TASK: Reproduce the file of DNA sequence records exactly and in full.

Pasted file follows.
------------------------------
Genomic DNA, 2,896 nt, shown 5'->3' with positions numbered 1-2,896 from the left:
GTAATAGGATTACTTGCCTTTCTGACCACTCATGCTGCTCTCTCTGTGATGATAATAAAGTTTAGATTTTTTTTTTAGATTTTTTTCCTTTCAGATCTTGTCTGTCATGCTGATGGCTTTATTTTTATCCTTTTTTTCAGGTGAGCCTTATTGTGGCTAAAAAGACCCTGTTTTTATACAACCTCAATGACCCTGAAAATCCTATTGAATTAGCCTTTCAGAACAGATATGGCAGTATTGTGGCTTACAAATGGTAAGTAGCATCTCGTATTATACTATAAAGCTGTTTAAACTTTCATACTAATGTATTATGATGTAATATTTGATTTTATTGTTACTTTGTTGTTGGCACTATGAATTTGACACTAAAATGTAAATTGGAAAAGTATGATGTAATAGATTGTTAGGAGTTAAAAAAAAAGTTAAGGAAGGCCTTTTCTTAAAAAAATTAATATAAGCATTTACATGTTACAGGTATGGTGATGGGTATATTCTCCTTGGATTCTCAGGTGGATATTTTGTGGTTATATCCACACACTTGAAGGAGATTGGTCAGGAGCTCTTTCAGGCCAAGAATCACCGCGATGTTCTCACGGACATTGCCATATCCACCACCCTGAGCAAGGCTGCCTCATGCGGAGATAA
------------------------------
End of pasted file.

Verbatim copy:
Genomic DNA, 2,896 nt, shown 5'->3' with positions numbered 1-2,896 from the left:
GTAATAGGATTACTTGCCTTTCTGACCACTCATGCTGCTCTCTCTGTGATGATAATAAAGTTTAGATTTTTTTTTTAGATTTTTTTCCTTTCAGATCTTGTCTGTCATGCTGATGGCTTTATTTTTATCCTTTTTTTCAGGTGAGCCTTATTGTGGCTAAAAAGACCCTGTTTTTATACAACCTCAATGACCCTGAAAATCCTATTGAATTAGCCTTTCAGAACAGATATGGCAGTATTGTGGCTTACAAATGGTAAGTAGCATCTCGTATTATACTATAAAGCTGTTTAAACTTTCATACTAATGTATTATGATGTAATATTTGATTTTATTGTTACTTTGTTGTTGGCACTATGAATTTGACACTAAAATGTAAATTGGAAAAGTATGATGTAATAGATTGTTAGGAGTTAAAAAAAAAGTTAAGGAAGGCCTTTTCTTAAAAAAATTAATATAAGCATTTACATGTTACAGGTATGGTGATGGGTATATTCTCCTTGGATTCTCAGGTGGATATTTTGTGGTTATATCCACACACTTGAAGGAGATTGGTCAGGAGCTCTTTCAGGCCAAGAATCACCGCGATGTTCTCACGGACATTGCCATATCCACCACCCTGAGCAAGGCTGCCTCATGCGGAGATAA